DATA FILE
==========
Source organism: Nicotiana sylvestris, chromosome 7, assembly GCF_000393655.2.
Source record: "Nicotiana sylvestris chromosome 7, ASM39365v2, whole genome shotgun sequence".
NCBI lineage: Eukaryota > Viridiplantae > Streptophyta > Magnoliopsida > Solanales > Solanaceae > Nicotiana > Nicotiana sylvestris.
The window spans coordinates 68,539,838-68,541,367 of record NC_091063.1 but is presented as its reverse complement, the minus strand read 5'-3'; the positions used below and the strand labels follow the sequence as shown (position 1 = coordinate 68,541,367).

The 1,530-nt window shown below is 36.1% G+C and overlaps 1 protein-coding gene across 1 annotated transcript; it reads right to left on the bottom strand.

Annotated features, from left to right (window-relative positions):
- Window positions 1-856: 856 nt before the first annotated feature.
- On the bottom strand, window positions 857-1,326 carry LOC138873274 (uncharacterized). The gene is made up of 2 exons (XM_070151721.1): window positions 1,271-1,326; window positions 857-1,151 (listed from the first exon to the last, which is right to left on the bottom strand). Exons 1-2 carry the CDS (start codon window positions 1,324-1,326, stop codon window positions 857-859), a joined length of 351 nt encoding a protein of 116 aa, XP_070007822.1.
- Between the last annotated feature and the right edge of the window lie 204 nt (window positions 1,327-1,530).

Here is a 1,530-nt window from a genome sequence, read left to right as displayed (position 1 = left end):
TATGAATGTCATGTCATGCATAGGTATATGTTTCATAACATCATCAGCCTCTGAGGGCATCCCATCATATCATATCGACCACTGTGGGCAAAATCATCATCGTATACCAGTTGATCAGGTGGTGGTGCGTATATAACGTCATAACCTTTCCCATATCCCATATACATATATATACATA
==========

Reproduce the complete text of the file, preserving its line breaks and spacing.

Source organism: Nicotiana sylvestris, chromosome 7, assembly GCF_000393655.2.
Source record: "Nicotiana sylvestris chromosome 7, ASM39365v2, whole genome shotgun sequence".
NCBI lineage: Eukaryota > Viridiplantae > Streptophyta > Magnoliopsida > Solanales > Solanaceae > Nicotiana > Nicotiana sylvestris.
The window spans coordinates 68,539,838-68,541,367 of record NC_091063.1 but is presented as its reverse complement, the minus strand read 5'-3'; the positions used below and the strand labels follow the sequence as shown (position 1 = coordinate 68,541,367).

The 1,530-nt window shown below is 36.1% G+C and overlaps 1 protein-coding gene across 1 annotated transcript; it reads right to left on the bottom strand.

Annotated features, from left to right (window-relative positions):
- Window positions 1-856: 856 nt before the first annotated feature.
- On the bottom strand, window positions 857-1,326 carry LOC138873274 (uncharacterized). The gene is made up of 2 exons (XM_070151721.1): window positions 1,271-1,326; window positions 857-1,151 (listed from the first exon to the last, which is right to left on the bottom strand). Exons 1-2 carry the CDS (start codon window positions 1,324-1,326, stop codon window positions 857-859), a joined length of 351 nt encoding a protein of 116 aa, XP_070007822.1.
- Between the last annotated feature and the right edge of the window lie 204 nt (window positions 1,327-1,530).

Here is a 1,530-nt window from a genome sequence, read left to right as displayed (position 1 = left end):
TATGAATGTCATGTCATGCATAGGTATATGTTTCATAACATCATCAGCCTCTGAGGGCATCCCATCATATCATATCGACCACTGTGGGCAAAATCATCATCGTATACCAGTTGATCAGGTGGTGGTGCGTATATAACGTCATAACCTTTCCCATATCCCATATACATATATATACATA